In other words, it’s not a one-sided thing, where God tells us to seek Him and then sits by as we flail around, sort of trying and sort of not caring to try. He seeks us, and it’s only by His seeking us that we are able to seek Him at all. And it’s only by His working in us that we are able to desire to seek Him at all. 

I talk a lot about fear and worry on this blog. And when I say I struggle with envy, I mean, you name it, I’ve coveted it. I’m constantly fighting thoughts of comparison with other people–even other peoples’ relationships with God.

Maybe the thing I want most is to know a secret. The secret I’m talking about it in Philippians 4, where Paul says he has “learned the secret of being content.” I’ve come back to this particular chapter time after time, with his encouragement to “rejoice in the Lord always.” I guess I’m contradicting myself again when I say that there are two things I want most: to know what is that I want, and to know how to be content (which is another way of saying I want not to wantanything other than what God gives me).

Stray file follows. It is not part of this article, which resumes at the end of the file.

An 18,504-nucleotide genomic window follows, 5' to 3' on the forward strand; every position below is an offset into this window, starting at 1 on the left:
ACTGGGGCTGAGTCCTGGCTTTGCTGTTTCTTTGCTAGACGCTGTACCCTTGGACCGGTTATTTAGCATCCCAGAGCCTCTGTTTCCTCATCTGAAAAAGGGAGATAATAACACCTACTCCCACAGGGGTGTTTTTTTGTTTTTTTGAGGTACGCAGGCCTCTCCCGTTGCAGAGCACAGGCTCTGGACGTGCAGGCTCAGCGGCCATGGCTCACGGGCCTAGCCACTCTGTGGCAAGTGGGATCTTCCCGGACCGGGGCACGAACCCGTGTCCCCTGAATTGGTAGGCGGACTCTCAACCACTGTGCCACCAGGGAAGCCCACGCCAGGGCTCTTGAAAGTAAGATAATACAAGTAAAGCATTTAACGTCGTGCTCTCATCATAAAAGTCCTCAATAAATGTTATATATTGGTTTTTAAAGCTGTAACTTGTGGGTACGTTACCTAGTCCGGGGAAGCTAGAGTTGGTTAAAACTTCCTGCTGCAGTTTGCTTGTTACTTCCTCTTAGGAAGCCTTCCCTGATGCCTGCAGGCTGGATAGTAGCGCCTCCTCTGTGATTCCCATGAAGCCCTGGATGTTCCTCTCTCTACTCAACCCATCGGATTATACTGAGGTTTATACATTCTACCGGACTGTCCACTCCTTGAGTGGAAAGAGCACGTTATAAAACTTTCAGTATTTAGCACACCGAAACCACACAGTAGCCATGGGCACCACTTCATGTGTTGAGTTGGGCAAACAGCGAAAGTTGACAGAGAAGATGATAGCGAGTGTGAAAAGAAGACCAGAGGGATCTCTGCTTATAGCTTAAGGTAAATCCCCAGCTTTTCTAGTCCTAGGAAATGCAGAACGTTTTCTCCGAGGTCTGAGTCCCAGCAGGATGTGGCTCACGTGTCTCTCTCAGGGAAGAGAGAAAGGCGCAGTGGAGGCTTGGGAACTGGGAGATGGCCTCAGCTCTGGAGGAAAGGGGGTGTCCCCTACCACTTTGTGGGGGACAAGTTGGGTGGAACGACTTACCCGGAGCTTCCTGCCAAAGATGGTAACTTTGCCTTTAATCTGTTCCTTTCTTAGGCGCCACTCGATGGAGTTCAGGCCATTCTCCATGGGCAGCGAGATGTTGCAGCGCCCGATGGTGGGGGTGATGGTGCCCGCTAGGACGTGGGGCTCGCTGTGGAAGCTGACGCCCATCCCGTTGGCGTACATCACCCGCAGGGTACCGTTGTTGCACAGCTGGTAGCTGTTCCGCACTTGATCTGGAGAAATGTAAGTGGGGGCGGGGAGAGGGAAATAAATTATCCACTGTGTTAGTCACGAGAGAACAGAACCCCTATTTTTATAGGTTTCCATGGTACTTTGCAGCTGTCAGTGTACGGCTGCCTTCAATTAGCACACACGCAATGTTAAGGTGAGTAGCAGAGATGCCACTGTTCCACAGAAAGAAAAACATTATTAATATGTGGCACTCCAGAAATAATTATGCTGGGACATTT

This is where God’s grace comes in, because I see a little in these moments what I would be without Him working in my life. Envious? Yes. Fearful? Yes. Infuriatingly perfectionist? Selfish? Impatient? All of these describe what I’d be without Christ, and what I’m sometimes tempted to revert to. They’re quiet sins, and I can sometimes disguise them so other people don’t see them. But I know that I can’t ever be content on my own–I’ll always be chasing after unattainable and confused dreams.

February 2016

I watched the streetlamps come on across the street at Henderson, and suddenly, my home-town felt sweet and happy, and the George Bailey mood of frustration that had hung over me all the last week lifted, a little. See, it’s easy for me to think that I need to figure everything out about my future and my responsibilities and all that right now and if I’m not careful, everything comes together and my thoughts are something along the lines of, “Gee, Jo–if you mess this up, or do the wrong thing here, man, you are letting down everybody. The world depends on you doing the perfect thing. All the time.”

Ridiculous. But very me.

Does what I do matter? Yeah, I think so. I have people in my life who are watching to see what decisions I make, whether or not they are wise and humble or whether my actions are kind, not self-absorbed. Sure it matters what conclusions I come to, and how I act on my beliefs, and it matters what I’m concerning my thoughts with.